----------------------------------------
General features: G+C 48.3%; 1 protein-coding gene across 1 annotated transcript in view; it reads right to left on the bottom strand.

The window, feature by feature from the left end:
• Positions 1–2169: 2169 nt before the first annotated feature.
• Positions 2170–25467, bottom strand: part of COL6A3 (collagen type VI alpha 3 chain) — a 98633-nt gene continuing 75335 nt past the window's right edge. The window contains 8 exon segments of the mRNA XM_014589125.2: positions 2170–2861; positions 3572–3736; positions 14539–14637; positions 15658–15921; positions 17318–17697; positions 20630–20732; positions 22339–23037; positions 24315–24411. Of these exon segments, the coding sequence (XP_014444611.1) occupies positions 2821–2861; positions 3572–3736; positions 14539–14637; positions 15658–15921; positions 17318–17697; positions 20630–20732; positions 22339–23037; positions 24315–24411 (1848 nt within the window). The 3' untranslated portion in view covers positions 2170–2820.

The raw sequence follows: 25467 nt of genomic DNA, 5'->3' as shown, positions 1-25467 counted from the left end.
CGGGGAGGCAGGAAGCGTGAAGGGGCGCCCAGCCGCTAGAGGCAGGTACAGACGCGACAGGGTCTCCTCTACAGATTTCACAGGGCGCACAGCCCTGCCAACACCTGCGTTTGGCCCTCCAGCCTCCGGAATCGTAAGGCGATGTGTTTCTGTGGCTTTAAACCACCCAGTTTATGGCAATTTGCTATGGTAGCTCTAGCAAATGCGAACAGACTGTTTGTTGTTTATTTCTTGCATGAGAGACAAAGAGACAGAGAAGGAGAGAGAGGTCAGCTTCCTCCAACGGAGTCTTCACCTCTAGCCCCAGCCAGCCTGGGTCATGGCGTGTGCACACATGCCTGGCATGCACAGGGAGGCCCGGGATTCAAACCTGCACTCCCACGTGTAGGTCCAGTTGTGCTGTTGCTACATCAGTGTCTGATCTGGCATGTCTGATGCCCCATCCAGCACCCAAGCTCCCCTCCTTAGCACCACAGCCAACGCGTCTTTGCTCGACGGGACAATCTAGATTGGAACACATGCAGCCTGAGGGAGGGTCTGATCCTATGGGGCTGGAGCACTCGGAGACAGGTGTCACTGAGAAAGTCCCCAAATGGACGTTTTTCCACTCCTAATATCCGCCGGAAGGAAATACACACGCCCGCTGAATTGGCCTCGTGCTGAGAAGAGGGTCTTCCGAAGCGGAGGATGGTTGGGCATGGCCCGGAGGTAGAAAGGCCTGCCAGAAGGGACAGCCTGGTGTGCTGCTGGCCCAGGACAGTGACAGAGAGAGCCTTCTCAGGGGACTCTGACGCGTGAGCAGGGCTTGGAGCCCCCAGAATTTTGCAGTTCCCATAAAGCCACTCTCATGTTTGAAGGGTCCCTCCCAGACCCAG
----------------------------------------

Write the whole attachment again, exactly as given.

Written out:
General features: G+C 48.3%; 1 protein-coding gene across 1 annotated transcript in view; it reads right to left on the bottom strand.

The window, feature by feature from the left end:
• Positions 1–2169: 2169 nt before the first annotated feature.
• Positions 2170–25467, bottom strand: part of COL6A3 (collagen type VI alpha 3 chain) — a 98633-nt gene continuing 75335 nt past the window's right edge. The window contains 8 exon segments of the mRNA XM_014589125.2: positions 2170–2861; positions 3572–3736; positions 14539–14637; positions 15658–15921; positions 17318–17697; positions 20630–20732; positions 22339–23037; positions 24315–24411. Of these exon segments, the coding sequence (XP_014444611.1) occupies positions 2821–2861; positions 3572–3736; positions 14539–14637; positions 15658–15921; positions 17318–17697; positions 20630–20732; positions 22339–23037; positions 24315–24411 (1848 nt within the window). The 3' untranslated portion in view covers positions 2170–2820.

The raw sequence follows: 25467 nt of genomic DNA, 5'->3' as shown, positions 1-25467 counted from the left end.
CGGGGAGGCAGGAAGCGTGAAGGGGCGCCCAGCCGCTAGAGGCAGGTACAGACGCGACAGGGTCTCCTCTACAGATTTCACAGGGCGCACAGCCCTGCCAACACCTGCGTTTGGCCCTCCAGCCTCCGGAATCGTAAGGCGATGTGTTTCTGTGGCTTTAAACCACCCAGTTTATGGCAATTTGCTATGGTAGCTCTAGCAAATGCGAACAGACTGTTTGTTGTTTATTTCTTGCATGAGAGACAAAGAGACAGAGAAGGAGAGAGAGGTCAGCTTCCTCCAACGGAGTCTTCACCTCTAGCCCCAGCCAGCCTGGGTCATGGCGTGTGCACACATGCCTGGCATGCACAGGGAGGCCCGGGATTCAAACCTGCACTCCCACGTGTAGGTCCAGTTGTGCTGTTGCTACATCAGTGTCTGATCTGGCATGTCTGATGCCCCATCCAGCACCCAAGCTCCCCTCCTTAGCACCACAGCCAACGCGTCTTTGCTCGACGGGACAATCTAGATTGGAACACATGCAGCCTGAGGGAGGGTCTGATCCTATGGGGCTGGAGCACTCGGAGACAGGTGTCACTGAGAAAGTCCCCAAATGGACGTTTTTCCACTCCTAATATCCGCCGGAAGGAAATACACACGCCCGCTGAATTGGCCTCGTGCTGAGAAGAGGGTCTTCCGAAGCGGAGGATGGTTGGGCATGGCCCGGAGGTAGAAAGGCCTGCCAGAAGGGACAGCCTGGTGTGCTGCTGGCCCAGGACAGTGACAGAGAGAGCCTTCTCAGGGGACTCTGACGCGTGAGCAGGGCTTGGAGCCCCCAGAATTTTGCAGTTCCCATAAAGCCACTCTCATGTTTGAAGGGTCCCTCCCAGACCCAG